Tuesday, February 26, 2013

Canadian caper


I hope you’ve gotten a chance to see the movie Argo which won the Academy Award for Best Picture on Sunday night. It portrays the hostage crisis in the U.S. Embassy in Iran in 1979 and how a small group escaped aided by the Canadian Embassy. Frequently referred to as the 'Canadian caper' the escape of the six U.S. diplomats almost three months into the hostage crisis wouldn't have been possible without the support of the Canadian diplomatic corps. Not mentioned in the movie is Mexico’s role in the Shah's exile.

Deposed Iranian Shah Mohammad Reza Pahlavi spent the first five months of his exile in Egypt, Morocco, and the Bahamas. In June 1979 he arrived in Mexico, benefiting from Mexico's long-standing policy of a welcoming those in need of political asylum. The Shah, his family, and staff took over the Hacienda de Cortés Hotel in Jiutepec, Morelos. Two months later they moved into a large home on Privada del Rio street in southern Cuernavaca. I was eager to meet him.

After much pressure from national and foreign press, the shah's spokesman Robert Armao scheduled a press conference.  I registered for it.  When I arrived a heated discussion was going on in the middle of the cobblestone street.  Reporters were told the press conference was cancelled and replaced with a photo opportunity -- no chance for questions and answers. 

I asked Armao how he addressed the Shah.  "Your Majesty or Excellency," was his reply. Once tripods and cameras were in place on one end of a swimming pool, the Shah and Empress Farah took their places at the other end. The only sounds were the clicking of camera shutters and whir of motorized film advancers.  I broke the silence and bellowed in English "Excellency, would you mind answering a few questions?"

The startled Shah replied, "It depends." With that what was to be his last press conference began.  Other reporters started shouting their questions in Spanish before the last syllable of "depends" was out of the Shah's mouth. I stepped in as the Spanish-English interpreter.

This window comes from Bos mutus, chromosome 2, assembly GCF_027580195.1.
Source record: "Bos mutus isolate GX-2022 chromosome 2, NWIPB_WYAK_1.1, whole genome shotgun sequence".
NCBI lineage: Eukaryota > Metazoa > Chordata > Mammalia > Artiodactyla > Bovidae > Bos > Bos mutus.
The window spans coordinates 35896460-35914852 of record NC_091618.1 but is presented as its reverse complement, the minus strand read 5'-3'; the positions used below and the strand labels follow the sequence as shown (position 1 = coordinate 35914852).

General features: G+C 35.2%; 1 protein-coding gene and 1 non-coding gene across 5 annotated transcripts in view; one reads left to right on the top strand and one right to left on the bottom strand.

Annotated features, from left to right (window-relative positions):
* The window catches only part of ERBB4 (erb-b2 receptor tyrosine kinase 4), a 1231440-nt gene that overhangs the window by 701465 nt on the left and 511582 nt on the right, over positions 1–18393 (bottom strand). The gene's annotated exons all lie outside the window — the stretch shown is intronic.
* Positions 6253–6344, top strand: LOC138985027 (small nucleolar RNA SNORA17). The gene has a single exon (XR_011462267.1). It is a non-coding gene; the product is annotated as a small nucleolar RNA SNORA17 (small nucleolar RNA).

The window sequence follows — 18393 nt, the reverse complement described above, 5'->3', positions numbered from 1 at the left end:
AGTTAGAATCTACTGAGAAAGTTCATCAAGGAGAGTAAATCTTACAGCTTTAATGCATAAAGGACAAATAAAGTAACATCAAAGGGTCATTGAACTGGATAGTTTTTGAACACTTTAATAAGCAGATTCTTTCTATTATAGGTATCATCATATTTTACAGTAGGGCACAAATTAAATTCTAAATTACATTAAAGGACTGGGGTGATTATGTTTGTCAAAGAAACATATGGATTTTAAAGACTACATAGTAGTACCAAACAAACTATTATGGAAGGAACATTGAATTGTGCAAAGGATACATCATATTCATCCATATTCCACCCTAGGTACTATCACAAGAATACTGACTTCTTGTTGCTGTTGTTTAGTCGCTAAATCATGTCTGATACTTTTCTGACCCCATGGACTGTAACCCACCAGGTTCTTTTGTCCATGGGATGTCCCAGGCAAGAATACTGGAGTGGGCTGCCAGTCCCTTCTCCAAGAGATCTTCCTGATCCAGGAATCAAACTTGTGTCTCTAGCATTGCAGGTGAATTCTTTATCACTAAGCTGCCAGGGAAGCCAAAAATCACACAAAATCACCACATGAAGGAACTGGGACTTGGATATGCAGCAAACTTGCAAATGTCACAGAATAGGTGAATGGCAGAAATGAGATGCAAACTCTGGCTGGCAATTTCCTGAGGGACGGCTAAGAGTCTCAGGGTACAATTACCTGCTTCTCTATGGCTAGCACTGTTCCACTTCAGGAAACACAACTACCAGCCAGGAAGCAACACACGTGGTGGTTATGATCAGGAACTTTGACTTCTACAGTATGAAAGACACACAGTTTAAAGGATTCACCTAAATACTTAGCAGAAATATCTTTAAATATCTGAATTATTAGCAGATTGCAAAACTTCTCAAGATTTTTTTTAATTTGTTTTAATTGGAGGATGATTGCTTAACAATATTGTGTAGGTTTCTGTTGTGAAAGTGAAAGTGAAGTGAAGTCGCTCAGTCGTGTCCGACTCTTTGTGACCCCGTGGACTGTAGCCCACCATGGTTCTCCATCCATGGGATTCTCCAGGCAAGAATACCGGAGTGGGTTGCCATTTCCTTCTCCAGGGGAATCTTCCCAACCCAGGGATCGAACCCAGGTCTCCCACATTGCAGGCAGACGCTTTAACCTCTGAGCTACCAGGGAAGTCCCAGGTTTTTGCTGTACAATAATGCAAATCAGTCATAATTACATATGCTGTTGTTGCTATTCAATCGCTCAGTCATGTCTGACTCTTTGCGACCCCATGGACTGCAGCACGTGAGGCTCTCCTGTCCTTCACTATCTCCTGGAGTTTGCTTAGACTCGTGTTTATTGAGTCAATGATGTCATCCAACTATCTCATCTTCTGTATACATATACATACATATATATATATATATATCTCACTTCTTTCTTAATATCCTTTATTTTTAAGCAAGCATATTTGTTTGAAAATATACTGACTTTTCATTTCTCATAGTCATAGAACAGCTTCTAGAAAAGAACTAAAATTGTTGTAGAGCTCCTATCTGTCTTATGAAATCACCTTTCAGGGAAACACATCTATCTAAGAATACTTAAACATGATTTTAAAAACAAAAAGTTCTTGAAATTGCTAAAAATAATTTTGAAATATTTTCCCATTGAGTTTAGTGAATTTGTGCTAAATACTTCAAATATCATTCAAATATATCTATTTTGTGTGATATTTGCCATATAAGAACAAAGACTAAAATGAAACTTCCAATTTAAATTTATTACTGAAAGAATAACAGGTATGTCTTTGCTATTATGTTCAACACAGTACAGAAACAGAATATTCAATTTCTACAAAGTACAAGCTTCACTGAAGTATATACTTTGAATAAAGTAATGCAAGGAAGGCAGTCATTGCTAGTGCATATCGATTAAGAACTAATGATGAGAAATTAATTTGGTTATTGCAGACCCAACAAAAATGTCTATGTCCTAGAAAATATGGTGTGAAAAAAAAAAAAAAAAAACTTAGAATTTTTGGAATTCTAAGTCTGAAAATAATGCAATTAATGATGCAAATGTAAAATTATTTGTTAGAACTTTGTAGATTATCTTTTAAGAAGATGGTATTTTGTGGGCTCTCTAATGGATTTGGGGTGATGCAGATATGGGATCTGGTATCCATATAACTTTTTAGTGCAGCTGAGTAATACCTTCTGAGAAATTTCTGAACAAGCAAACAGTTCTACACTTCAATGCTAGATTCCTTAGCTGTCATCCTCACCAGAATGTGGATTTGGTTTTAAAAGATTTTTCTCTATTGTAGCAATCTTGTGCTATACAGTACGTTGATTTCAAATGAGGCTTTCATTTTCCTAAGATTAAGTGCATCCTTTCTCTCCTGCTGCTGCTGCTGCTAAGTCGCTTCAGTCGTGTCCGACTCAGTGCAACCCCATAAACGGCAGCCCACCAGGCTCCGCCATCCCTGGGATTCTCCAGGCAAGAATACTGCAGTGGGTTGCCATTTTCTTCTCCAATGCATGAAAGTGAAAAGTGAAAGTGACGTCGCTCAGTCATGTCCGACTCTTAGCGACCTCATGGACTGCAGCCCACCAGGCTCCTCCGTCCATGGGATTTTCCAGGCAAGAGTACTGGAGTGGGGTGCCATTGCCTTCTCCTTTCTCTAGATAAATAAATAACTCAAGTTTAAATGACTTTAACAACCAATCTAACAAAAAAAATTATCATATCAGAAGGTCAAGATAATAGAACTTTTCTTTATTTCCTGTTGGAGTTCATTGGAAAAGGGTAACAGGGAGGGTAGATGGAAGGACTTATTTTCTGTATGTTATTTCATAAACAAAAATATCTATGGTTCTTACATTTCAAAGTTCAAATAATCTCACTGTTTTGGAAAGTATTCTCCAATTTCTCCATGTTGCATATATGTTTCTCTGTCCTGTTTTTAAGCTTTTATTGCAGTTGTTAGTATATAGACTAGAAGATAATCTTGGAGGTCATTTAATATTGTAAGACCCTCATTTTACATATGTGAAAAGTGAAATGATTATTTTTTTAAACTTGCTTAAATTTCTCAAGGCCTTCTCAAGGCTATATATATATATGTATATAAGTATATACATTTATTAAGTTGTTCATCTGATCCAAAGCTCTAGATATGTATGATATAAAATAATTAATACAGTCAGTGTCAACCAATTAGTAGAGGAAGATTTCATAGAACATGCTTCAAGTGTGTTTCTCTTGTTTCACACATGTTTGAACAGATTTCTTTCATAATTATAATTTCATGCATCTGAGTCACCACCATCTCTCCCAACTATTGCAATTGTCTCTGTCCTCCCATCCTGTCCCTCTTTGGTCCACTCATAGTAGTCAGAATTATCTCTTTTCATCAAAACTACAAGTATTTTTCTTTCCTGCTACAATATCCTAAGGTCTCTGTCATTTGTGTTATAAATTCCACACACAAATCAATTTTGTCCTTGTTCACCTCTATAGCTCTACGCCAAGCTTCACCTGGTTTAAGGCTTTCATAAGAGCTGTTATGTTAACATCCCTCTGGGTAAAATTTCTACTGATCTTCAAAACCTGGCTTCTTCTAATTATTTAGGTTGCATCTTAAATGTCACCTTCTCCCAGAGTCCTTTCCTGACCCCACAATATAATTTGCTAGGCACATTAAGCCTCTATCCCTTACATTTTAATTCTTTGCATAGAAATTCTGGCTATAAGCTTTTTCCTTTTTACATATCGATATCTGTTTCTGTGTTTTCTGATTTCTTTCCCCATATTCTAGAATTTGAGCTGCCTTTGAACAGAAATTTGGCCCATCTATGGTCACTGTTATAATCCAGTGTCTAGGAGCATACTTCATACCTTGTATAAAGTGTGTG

Pointed questions were fired away about events similar to those shown in the grainy black and white video with which Argo begins. The Shah skillfully answered all questions, punctuating each with a smile at the end.  After a reasonable amount of time he brought the press conference to a close with both the empress and emperor waving goodbye as they walked into the house.  

The following day I went to Privada del Rio to see what else was going on and encountered the Shah walking from his house to a neighboring house.  As we shook hands he graciously told me he was going to an interview and invited me to listen in.  He entered first and his security people next.  Just as I was about to enter Armao shut the door in my face!

I knew of the Shah's love of speed, be it skiing down a mountain, driving a fast car, or piloting a plane.  I’ve read that when he skied in Switzerland he had five Shah-look-alikes skiing at the same time. The last time I saw him was on the expressway from Cuernavaca to Mexico City. It’s a road I enjoy driving fast -- 'straightening out' its curves while keeping track of other cars going at my same pace.  I wave them on when I see I won't be able to keep up with them. If we get to the tollhouse together I consider it a draw.   It was fun seeing that the driver of the car that overtook me one day was the Shah.  His chauffeur was in the passenger seat. 

I was surprised when a month later the man with the firm handshake, driver of the fast car and tennis player recently seen playing at the Cuernavaca Racquet Club was making plans to travel to New York for urgent cancer treatment.  

The movie Argo makes no mention of the Shah’s four-month stay in Mexico before traveling to New York. His arrival in the U.S. sparked anger that led to hostages being seized on November 4, 1979, in Tehran's U.S. Embassy. The hostage-takers demanded that the United States exchange the Shah for the 52 hostages.  

When the hostages were seized the U.S. government asked the Shah to leave.  He went to Panama's Contadora Island for three months. He departed from there just hours before the Iranian ambassador arrived bearing a 450-page extradition request.

Mohammad Reza Pahlavi's death at the age of sixty was announced in Cairo on July 27, 1980.  In Muslim tradition his whole body was wrapped in a shroud.  At the moment of burial his son turned the body onto its right side so that it faced Mecca.  Only the Shah's immediate family, closest friends, and his physicians saw the deceased Shah.

The Shah's death did away with the hostage-takers' main demand, however it took another six months to negotiate the hostages' release. Was it an even more audacious process than the Canadian caper -- a story befitting another movie? 




             


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